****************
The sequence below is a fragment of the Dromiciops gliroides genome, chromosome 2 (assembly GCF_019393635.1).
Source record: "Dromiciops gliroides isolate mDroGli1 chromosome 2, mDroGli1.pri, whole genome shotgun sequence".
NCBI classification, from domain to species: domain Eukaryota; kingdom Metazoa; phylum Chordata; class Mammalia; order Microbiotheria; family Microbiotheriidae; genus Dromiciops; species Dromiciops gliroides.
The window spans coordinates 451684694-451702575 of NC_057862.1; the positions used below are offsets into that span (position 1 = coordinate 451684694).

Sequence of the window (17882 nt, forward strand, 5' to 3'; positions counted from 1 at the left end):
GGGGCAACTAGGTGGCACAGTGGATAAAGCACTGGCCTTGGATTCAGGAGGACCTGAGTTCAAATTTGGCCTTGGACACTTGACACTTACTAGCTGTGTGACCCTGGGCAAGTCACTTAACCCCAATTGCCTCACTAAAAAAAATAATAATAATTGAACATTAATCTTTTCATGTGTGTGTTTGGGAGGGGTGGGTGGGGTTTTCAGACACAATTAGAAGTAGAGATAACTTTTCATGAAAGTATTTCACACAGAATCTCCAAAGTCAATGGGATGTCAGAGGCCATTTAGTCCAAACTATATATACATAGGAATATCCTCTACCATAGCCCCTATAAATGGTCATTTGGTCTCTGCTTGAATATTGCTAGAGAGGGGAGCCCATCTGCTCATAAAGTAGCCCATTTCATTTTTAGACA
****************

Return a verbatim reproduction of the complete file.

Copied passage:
The sequence below is a fragment of the Dromiciops gliroides genome, chromosome 2 (assembly GCF_019393635.1).
Source record: "Dromiciops gliroides isolate mDroGli1 chromosome 2, mDroGli1.pri, whole genome shotgun sequence".
NCBI classification, from domain to species: domain Eukaryota; kingdom Metazoa; phylum Chordata; class Mammalia; order Microbiotheria; family Microbiotheriidae; genus Dromiciops; species Dromiciops gliroides.
The window spans coordinates 451684694-451702575 of NC_057862.1; the positions used below are offsets into that span (position 1 = coordinate 451684694).

Sequence of the window (17882 nt, forward strand, 5' to 3'; positions counted from 1 at the left end):
GGGGCAACTAGGTGGCACAGTGGATAAAGCACTGGCCTTGGATTCAGGAGGACCTGAGTTCAAATTTGGCCTTGGACACTTGACACTTACTAGCTGTGTGACCCTGGGCAAGTCACTTAACCCCAATTGCCTCACTAAAAAAAATAATAATAATTGAACATTAATCTTTTCATGTGTGTGTTTGGGAGGGGTGGGTGGGGTTTTCAGACACAATTAGAAGTAGAGATAACTTTTCATGAAAGTATTTCACACAGAATCTCCAAAGTCAATGGGATGTCAGAGGCCATTTAGTCCAAACTATATATACATAGGAATATCCTCTACCATAGCCCCTATAAATGGTCATTTGGTCTCTGCTTGAATATTGCTAGAGAGGGGAGCCCATCTGCTCATAAAGTAGCCCATTTCATTTTTAGACA